Blue Cross rehoming centre at Nescot going from strength to strength

May 11, 2015

Blue Cross rehoming centre at Nescot going from strength to strength

Nescot’s rehoming cattery is going from strength to strength, 20 months since the initiative was launched.

Staff and Animal Studies students working at the cattery, which is run in association with Blue Cross pet charity, have cared for and rehomed 36 cats and now have new premises in the redeveloped Animal Care Unit (ACU).

The cattery now has five cat pens, an ancillary room for staff and students to use for preparing feeds, medication and paperwork, and a ‘home room’ for people to meet or say goodbye to their pet.

The home room is set up with sofas and chairs in order that the cats can spend time in an environment like one they will be rehomed into, and student volunteers can sit quietly with the cats or play with them.

The cattery has been so successful already that Blue Cross sends representatives from other colleges to Nescot to learn from the project.

“The cattery has been working really well for the cats, and the students are learning a huge amount from it,” said Animal Studies lecturer Zoe Brown, who coordinates the project along with staff members Marcus Latter and Sarah Cudd.

“It’s a great opportunity for the students to learn about handling the animals, cat behaviour and cat psychology and different types and breeds of cats.

“They learn the technical side of managing a cattery or kennel, like cleaning the pens and about hygiene and health and safety protocols, and the admin side of writing profiles and keeping paperwork in order.

“They also learn a lot of soft skills, like having the confidence to deal with difficult situations such as when a person is forced to give up a cat they have loved for years.

“The students even get involved in the real nitty-gritty, like how to photograph the cats to show off their personality, and why it’s so important for the cats’ welfare that you maintain exemplary standards.”

Zoe has also set up a Facebook group for people who have adopted a cat from the centre, to help them to stay in touch with the centre, share pictures and get care, diet and behaviour tips from staff.

The cattery, which was set up in September 2013, follows the Animal Studies department’s ethos as being as ‘work-like’ as possible.

Students on the Level 3 Kennel and Cattery Management unit are involved in the project as part of their class work, performing duties such as carrying out behaviour checks, cleaning the pens and preparing feeds.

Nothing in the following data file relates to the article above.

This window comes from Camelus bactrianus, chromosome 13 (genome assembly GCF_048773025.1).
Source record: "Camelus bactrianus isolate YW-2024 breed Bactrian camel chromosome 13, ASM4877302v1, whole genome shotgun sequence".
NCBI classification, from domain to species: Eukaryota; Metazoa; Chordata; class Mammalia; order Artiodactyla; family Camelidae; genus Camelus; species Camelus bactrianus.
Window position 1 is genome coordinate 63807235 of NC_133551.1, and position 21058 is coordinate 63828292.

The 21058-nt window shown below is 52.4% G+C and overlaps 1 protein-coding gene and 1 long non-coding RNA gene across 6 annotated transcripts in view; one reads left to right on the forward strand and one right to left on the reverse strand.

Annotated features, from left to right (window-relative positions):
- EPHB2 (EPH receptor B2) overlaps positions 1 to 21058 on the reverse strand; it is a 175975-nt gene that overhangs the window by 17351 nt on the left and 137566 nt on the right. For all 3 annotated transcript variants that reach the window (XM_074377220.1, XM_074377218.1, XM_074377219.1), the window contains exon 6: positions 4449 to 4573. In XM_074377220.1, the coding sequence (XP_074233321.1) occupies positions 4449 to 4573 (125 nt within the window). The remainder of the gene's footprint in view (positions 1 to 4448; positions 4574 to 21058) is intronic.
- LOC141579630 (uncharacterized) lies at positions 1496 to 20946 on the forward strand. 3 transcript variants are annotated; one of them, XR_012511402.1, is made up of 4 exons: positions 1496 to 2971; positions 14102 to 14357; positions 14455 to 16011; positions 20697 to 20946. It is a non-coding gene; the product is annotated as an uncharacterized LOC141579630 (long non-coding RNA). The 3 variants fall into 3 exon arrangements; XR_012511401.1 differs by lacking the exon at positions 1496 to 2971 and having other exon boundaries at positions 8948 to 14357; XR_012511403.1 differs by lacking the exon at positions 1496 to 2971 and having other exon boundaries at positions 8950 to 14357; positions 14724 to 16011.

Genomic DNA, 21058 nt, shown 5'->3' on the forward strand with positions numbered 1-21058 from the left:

They are supported by Feline Enrichment Volunteers, Level 2 and 3 students who go through an application and interview process and then spend time with the cats, keeping them company and playing with them.

“You’re changing the cats’ lives forever, so that’s really special to be involved in,” said Leigh Gaspar, a second-year Level 3 student who volunteers at the cattery.

“On the Level 3 course you learn so much about so many different animals, and it makes all the difference to be able to actually go and spend time with those animals and see what you’ve learnt there in real life.”

At the moment, the cattery is caring for Romie, who is five years old, Bailey and Alfie, both seven, and Cooper and Caffee, both six.

To adopt a cat, visit the Blue Cross website and select ‘Surrey- Nescot’ from the drop-down menu, and follow the instructions.

The ACU moved across to the other side of the Nescot campus in December, as part of the college redevelopment.

The new facilities include changing rooms, kennels, stable yard, paddocks and enclosures for ferrets, and animals being cared for outside range from dogs and cats to chickens, ducks, pigs and sheep, with additional plans to accommodate prairie dogs and rescued donkeys and ponies.

The main teaching block has a farm office and briefing room, where students on ‘animal duties’ will report to find out their responsibilities, a small mammal room, rodent room and exotics room.

Sick, injured and homeless pets have relied on Blue Cross since 1987. Every year thousands of cats, dogs, small pets and horses turn to the charity’s animal hospitals, clinics and rehoming services for treatment and to find the happy homes they deserve.

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